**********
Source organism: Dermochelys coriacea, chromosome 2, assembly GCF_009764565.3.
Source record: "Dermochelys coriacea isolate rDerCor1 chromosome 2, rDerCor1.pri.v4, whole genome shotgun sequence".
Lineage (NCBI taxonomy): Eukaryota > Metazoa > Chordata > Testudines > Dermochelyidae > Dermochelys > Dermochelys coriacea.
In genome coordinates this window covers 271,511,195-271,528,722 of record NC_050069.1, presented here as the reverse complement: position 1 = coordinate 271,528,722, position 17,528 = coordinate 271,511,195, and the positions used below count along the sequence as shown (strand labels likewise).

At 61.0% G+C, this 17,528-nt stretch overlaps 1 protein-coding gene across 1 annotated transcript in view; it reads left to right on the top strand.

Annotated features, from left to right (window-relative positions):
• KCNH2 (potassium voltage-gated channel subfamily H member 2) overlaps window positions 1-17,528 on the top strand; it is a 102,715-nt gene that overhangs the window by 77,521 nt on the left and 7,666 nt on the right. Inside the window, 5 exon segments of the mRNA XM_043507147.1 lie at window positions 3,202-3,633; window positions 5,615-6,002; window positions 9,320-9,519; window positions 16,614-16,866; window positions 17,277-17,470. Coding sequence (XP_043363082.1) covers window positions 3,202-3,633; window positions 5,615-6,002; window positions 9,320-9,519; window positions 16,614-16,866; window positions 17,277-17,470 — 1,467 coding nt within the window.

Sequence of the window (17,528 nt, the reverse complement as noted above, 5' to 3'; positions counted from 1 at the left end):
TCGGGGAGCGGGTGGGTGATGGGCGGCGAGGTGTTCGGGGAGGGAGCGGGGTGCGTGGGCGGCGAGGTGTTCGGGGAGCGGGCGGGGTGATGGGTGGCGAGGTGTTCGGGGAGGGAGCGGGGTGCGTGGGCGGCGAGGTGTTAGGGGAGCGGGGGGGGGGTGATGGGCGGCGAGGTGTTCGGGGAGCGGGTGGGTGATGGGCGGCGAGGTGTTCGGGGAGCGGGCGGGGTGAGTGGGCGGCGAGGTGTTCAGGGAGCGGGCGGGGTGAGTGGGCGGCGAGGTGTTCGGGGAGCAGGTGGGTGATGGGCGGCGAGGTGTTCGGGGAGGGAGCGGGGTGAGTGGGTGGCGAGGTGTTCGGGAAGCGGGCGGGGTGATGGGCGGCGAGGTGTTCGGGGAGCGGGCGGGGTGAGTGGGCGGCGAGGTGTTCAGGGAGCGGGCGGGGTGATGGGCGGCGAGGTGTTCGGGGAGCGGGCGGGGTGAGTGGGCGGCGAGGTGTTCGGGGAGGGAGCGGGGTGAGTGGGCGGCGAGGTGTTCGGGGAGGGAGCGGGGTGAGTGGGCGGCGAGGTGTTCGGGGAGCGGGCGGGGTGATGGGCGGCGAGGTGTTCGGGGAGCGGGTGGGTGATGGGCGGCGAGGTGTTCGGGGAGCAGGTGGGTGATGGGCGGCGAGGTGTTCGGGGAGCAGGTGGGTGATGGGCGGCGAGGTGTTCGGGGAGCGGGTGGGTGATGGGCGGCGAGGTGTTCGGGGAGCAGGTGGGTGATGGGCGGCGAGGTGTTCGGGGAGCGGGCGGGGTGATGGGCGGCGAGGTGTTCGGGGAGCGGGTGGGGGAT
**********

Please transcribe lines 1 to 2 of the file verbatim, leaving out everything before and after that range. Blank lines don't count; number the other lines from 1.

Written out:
Source organism: Dermochelys coriacea, chromosome 2, assembly GCF_009764565.3.
Source record: "Dermochelys coriacea isolate rDerCor1 chromosome 2, rDerCor1.pri.v4, whole genome shotgun sequence".